Summary

So it can be seen that not all police contacts with the public are calls for service, and not all calls for service are crimes, by the definitions provided above. Also, the changeable nature of the classification of crimes and calls for service should be noted. Counts taken at one time may not match counts taken at another time because of reviews not yet completed or because additional facts come to light causing a reconsideration of the correct classification.

Tucson Police Department - D. S. Ijams - July 2004

Contacts: Many types of in-person or telephone contacts between police and citizens are possible:
Examples: Questions from citizens to police officers in the field, public assists such as pushing a stalled vehicle out of traffic, telephone requests for police information, reports of crime or disturbance with few details, calls by detectives to witnesses or victims, reports of missing people, calls by business people to fraud detectives to report bad checks, simple traffic stops and reports of found property.
Calls for Service: Some contacts with the public fit the following definition and are termed calls for service:
"A call for service is an event occurring in or near the City of Tucson to which a Tucson Police employee must respond to evaluate or take action, or an event that comes to the attention of police or is initiated by police that requires formal documentation (e.g., case report, supplemental report or accident report)."
Examples: Citizens reporting a shooting, citizens reporting a traffic accident with injuries, citizens reporting a burglary, citizens reporting a ringing alarm bell, officers finding a stolen vehicle, detectives making an arrest, officers searching out and arresting a fugitive, officer field interviews of persons observed in suspicious circumstances, citizens reporting a neighbor problem or suspicious activity.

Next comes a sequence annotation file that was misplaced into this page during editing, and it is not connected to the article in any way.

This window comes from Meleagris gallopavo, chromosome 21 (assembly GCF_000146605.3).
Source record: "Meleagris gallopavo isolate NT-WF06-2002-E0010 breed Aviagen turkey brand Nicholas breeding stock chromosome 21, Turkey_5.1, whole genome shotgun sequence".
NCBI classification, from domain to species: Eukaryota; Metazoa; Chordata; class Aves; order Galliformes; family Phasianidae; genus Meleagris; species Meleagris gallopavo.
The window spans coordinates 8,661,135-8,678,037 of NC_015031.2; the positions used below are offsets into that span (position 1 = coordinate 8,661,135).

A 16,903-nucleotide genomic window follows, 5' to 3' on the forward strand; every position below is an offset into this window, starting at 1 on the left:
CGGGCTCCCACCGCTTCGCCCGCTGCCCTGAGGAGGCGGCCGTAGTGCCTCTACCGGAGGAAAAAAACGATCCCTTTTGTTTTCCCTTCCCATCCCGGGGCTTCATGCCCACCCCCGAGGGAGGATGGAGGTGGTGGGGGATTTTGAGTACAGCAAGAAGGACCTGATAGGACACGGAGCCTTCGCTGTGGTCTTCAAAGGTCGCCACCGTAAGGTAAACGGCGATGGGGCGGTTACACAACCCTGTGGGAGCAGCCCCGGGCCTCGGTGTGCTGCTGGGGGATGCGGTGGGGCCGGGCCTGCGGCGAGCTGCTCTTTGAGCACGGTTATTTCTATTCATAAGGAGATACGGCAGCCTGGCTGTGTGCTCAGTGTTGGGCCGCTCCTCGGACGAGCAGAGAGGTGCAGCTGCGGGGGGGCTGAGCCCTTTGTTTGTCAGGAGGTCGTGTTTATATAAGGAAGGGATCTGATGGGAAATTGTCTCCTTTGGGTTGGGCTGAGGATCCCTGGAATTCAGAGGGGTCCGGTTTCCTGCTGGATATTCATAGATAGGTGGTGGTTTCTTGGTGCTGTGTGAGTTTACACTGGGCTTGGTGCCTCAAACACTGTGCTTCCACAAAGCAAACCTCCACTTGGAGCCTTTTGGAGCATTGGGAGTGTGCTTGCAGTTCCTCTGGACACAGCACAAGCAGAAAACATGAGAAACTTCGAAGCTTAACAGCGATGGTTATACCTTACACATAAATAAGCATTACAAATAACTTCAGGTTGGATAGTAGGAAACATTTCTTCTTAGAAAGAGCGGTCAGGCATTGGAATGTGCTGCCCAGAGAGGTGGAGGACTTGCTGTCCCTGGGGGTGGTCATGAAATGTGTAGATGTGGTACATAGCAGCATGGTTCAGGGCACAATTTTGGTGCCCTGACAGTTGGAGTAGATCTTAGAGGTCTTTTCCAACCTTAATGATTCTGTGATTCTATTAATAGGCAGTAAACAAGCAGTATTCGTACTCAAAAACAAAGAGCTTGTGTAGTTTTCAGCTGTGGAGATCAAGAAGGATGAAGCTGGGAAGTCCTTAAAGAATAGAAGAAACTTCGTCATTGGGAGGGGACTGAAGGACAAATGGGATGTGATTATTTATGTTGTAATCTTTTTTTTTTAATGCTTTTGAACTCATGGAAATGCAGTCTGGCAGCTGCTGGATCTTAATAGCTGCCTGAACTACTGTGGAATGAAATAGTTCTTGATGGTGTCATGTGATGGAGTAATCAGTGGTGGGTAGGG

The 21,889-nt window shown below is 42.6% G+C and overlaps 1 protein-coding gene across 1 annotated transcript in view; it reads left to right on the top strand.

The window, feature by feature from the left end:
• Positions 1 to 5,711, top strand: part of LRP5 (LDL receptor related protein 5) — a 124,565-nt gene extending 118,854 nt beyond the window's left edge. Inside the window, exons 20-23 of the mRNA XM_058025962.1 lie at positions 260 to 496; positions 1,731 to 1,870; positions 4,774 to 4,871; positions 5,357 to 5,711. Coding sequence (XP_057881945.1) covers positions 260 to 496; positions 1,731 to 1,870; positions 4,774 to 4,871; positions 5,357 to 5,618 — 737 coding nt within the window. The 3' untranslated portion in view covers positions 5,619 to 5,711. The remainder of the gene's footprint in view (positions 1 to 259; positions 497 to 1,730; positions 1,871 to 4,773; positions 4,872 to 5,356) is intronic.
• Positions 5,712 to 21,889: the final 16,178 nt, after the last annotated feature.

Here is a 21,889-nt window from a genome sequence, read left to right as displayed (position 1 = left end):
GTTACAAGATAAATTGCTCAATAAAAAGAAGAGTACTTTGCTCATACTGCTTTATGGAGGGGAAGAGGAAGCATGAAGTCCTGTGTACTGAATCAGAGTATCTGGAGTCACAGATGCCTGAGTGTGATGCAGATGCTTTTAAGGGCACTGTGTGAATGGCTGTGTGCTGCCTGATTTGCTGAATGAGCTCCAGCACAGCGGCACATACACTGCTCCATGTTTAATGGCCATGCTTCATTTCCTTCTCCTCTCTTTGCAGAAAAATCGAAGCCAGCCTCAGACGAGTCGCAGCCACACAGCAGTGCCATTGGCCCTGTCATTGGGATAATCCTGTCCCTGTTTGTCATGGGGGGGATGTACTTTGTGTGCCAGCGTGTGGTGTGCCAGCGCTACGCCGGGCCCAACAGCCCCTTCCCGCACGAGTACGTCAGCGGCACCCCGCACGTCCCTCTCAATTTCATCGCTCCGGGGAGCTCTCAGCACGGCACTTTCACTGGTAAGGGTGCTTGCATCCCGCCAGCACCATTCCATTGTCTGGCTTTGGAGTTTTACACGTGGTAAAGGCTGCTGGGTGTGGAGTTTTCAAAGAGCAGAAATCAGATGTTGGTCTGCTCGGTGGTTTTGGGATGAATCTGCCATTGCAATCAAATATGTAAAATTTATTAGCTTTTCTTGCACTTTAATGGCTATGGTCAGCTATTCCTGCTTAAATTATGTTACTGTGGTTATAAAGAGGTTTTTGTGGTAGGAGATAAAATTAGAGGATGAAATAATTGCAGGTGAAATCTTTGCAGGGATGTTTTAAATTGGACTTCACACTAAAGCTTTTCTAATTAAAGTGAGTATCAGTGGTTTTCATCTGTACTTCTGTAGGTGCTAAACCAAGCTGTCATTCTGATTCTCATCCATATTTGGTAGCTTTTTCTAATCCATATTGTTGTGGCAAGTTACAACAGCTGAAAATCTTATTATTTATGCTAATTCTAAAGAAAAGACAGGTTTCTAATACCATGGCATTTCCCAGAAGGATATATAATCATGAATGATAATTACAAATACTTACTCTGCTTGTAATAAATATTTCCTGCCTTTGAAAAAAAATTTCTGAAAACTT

Crimes: Upon investigation, some calls for service are called crimes:
Any particular incident may involve one or more crimes committed, or believed to be committed, by one or more suspects involving one or more victims. At present, criminal incidents and other police calls for service are categorized by a four digit number called a Uniform Crime Report (UCR) code. The first eight of these classification codes are called Part I Crimes, and include Homicide, Sexual Assault, Robbery, Aggravated Assault, Burglary, Larceny, Auto Theft and Arson.
When an officer completes a preliminary investigation in the field, the officer gives the call a UCR code based on the circumstances uncovered. After a trained records clerk reviews the paperwork related to the call, the UCR code may be amended to better fit the strict Uniform Crime Report definitions required by the Federal Bureau of Investigation. At the end of the month, final checks and corrections are made before a final "official" count of crimes is made. However, at any time, before or after the "final" UCR determination is made, additional facts may come to light that lead to the reclassification of the call from one UCR code to another.